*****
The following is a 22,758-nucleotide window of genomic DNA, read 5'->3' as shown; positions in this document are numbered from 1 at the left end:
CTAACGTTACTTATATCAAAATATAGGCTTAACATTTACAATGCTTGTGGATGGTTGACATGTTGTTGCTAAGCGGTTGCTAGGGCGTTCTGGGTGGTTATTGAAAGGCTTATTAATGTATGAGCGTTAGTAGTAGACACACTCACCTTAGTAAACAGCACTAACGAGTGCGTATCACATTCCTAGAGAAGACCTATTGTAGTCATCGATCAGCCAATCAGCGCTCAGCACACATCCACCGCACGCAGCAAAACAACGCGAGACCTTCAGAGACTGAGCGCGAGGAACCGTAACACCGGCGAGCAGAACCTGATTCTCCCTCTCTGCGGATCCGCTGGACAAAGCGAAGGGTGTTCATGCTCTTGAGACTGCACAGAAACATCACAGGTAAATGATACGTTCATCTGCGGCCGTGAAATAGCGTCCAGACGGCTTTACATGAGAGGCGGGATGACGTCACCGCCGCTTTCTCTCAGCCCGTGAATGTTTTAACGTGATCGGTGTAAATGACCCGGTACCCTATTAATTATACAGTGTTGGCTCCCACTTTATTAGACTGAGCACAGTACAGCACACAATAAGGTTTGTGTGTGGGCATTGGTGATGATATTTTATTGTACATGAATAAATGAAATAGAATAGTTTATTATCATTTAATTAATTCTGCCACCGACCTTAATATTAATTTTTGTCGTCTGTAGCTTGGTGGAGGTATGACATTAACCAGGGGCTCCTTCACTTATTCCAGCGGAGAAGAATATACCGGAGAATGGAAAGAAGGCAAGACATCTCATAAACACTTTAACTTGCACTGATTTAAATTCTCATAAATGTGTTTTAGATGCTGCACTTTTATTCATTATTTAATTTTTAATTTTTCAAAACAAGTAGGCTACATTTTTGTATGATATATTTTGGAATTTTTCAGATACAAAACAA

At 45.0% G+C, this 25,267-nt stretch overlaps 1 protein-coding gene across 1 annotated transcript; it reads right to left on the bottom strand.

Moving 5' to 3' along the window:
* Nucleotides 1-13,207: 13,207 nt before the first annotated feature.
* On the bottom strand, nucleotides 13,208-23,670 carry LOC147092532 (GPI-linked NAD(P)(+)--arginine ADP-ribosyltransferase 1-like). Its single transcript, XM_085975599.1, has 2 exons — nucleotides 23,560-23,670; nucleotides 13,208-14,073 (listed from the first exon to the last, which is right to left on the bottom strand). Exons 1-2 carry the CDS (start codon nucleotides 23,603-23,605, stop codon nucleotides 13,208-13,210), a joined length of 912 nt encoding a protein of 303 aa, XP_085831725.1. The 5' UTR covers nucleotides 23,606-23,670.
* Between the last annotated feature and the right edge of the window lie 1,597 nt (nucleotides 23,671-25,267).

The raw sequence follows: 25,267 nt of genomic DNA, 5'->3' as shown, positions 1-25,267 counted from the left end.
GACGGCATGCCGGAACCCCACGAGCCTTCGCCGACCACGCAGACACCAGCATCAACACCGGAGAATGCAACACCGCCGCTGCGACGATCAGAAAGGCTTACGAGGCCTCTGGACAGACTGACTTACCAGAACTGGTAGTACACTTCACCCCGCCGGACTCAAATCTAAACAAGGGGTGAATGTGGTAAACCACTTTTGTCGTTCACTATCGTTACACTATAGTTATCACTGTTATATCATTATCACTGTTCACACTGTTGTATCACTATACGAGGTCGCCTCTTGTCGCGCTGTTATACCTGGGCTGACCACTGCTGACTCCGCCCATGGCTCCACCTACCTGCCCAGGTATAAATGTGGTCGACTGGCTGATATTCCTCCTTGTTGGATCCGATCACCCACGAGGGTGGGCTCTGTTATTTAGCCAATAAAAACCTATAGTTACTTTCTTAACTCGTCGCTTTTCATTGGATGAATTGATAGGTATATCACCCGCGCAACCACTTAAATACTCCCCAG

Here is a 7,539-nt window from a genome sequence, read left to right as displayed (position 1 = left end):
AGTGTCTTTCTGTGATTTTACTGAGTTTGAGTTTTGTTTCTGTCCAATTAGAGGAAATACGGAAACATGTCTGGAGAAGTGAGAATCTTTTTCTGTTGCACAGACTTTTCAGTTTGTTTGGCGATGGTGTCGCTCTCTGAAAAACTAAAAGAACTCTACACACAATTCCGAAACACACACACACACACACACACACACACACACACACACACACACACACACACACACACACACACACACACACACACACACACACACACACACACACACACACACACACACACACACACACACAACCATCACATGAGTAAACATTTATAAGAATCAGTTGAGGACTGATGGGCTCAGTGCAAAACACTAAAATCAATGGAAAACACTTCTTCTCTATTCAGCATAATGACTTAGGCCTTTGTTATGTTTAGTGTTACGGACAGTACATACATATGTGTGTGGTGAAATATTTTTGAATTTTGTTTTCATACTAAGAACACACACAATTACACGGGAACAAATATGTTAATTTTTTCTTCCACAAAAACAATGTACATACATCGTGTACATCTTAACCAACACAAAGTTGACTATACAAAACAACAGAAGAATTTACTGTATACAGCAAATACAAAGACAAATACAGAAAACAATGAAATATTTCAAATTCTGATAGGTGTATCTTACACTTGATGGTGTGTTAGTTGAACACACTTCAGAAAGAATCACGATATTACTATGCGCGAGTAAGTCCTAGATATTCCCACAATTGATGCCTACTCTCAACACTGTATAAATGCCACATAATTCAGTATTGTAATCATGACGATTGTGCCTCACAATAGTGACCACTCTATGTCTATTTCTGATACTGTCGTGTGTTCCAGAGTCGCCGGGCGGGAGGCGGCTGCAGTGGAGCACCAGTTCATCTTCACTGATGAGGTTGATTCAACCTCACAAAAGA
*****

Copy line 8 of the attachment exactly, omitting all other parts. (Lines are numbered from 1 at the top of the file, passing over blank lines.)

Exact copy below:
The raw sequence follows: 25,267 nt of genomic DNA, 5'->3' as shown, positions 1-25,267 counted from the left end.